Real Life Example:
Lisa and Kevin Ort filed a lawsuit on behalf of their son alleging that doctors at Lutheran Hospital of Indiana committed medical malpractice during his birth. The lawsuit alleges that doctors failed to adequately monitor their son’s condition and failed to timely respond to persistent changes in his fetal heart rate.
Lisa and Kevin Ort’s child was not diagnosed with any abnormalities after his birth, but he was diagnosed with spastic diplegia (a mild form of cerebral palsy) at 4 years old.
A medical review panel determined that doctors failed to meet the appropriate standard of care, and an out-of-court settlement was reached.
What damages are available in an Indiana birth injury case?
In Indiana, you can receive economic and non-economic damages in an Indiana birth injury case:
- Economic damages are the objectively measurably monetary losses that stem from the injury. Economic damages include medical expenses and lost wages.
- Noneconomic damages are the subjective non-monetary losses that stem from the injury. Noneconomic damages include pain and suffering.
However, the Indiana Medical Malpractice Act limits the amount of damages you can recover in a medical malpractice lawsuit.
The maximum amount of damages (or “cap”) allowed for a medical malpractice claim changes every couple of years, but the current cap is $1.8 million.
Additionally, Indiana prohibits attorneys in medical malpractice cases from receiving more than 15% in fees.
Enjuris tip: Parents file a birth injury claim on behalf of their injured child. As a result, any damages awarded are usually placed in a trust. Money from the trust is withdrawn by court order to pay medical bills until the child turns 18, at which point the child can access the money.
How do I file a birth injury claim?
Indiana requires plaintiffs to follow a strict procedure when filing birth injury claims.
In short, plaintiffs must file a complaint with the Indiana Department of Insurance and have their case evaluated by a medical review panel before they can file a civil lawsuit.
Here's how the process works:
- The parent files a complaint on behalf of the child with the Indiana Department of Insurance and submits a $5 filing fee.
- The Indiana Department of Insurance forwards a copy of the complaint to each named defendant and their insurers.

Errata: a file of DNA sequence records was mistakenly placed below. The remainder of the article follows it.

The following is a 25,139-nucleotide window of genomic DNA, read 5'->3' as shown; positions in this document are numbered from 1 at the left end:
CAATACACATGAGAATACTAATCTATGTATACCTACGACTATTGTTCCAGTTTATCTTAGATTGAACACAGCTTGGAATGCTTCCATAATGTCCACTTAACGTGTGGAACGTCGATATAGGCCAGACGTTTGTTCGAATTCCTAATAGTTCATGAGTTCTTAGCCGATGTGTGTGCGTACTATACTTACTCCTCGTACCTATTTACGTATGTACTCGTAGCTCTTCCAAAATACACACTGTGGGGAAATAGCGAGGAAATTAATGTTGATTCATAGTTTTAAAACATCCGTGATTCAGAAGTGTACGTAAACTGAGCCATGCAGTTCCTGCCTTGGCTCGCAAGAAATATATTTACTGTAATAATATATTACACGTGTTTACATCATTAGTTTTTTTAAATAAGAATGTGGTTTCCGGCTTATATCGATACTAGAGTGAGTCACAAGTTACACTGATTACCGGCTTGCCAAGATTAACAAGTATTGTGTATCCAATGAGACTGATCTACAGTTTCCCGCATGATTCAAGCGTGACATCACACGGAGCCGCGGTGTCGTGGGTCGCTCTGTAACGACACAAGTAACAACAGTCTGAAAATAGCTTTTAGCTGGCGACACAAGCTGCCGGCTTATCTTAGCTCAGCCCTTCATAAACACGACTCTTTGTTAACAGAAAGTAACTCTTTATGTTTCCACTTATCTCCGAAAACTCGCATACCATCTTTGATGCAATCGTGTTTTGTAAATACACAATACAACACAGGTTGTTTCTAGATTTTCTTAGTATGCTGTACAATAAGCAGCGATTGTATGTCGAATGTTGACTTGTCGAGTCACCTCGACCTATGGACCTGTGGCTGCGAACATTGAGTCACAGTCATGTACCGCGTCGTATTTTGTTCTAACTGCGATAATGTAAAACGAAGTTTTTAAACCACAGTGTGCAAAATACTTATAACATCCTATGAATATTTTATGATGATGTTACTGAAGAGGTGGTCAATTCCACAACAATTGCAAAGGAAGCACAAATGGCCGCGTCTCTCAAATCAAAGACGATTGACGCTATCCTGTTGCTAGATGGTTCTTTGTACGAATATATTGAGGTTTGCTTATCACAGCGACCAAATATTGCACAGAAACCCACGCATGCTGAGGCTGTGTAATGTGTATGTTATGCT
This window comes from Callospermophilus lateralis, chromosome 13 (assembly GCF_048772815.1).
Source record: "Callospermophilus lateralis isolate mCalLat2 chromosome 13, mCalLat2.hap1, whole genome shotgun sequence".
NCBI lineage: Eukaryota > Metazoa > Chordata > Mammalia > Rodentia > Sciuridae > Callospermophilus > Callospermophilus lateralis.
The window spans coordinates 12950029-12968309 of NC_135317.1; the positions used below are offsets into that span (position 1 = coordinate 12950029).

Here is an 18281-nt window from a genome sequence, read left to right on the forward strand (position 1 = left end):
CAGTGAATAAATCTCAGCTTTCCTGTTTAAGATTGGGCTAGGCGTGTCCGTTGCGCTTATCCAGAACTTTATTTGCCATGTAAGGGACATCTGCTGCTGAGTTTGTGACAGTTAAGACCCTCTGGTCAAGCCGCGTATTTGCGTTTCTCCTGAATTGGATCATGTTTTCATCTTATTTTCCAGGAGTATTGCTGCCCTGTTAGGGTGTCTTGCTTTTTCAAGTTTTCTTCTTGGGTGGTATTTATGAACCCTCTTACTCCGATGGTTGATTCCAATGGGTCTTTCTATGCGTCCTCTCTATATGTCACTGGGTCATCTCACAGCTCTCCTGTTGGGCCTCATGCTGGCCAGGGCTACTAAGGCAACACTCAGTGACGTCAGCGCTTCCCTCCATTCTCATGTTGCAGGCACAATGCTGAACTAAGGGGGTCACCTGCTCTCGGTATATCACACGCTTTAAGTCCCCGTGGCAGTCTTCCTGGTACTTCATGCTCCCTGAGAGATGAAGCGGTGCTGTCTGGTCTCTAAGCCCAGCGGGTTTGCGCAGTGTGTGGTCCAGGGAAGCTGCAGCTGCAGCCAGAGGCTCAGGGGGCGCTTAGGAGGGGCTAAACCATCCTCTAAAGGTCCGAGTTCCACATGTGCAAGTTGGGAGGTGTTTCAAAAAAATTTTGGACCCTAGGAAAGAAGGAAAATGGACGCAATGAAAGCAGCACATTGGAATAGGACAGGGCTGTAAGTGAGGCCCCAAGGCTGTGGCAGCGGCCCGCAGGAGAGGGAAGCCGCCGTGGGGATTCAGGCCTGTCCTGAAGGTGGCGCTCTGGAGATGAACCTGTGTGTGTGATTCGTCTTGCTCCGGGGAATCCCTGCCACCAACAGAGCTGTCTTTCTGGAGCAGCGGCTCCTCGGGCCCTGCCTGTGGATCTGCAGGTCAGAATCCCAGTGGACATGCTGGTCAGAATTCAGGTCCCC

- The injured patient or any of the named defendants must request the formation of a medical review panel.
- The medical review panel (made up of 3 physicians) reviews the following information: medical charts, x-rays, lab tests, excerpts of treatises, and testimony from witnesses and the parties.
- Within 180 days of receiving the complaint, the medical review panel drafts a report concluding whether, in the panel's opinion, any of the defendants committed malpractice.
- The parents decide whether to file a medical malpractice lawsuit in civil court. If the parent decides to file a medical malpractice lawsuit, the panel's report is admissible in court but is NOT considered conclusive.
How long do I have to file a birth injury lawsuit?
Every state has a statute of limitations that determines how long you have to file a lawsuit. In Indiana, the statute of limitations for most birth injury lawsuits is 2 years from the date of the malpractice.
Enjuris tip: In some cases, the statute of limitations might not start running until the injury is discovered (which could be several years after the malpractice). It’s always a good idea to talk to an attorney as soon as possible to find out whether you need to file a lawsuit immediately.
However, filing a complaint with the Indiana Department of Insurance will "toll" the statute of limitations for 90 days. In other words, once you file the complaint, the statute of limitations clock pauses for 90 days before resuming.
Did a healthcare professional you trusted let you down? Use our free legal directory to get in touch with an experienced Indiana birth injury attorney today.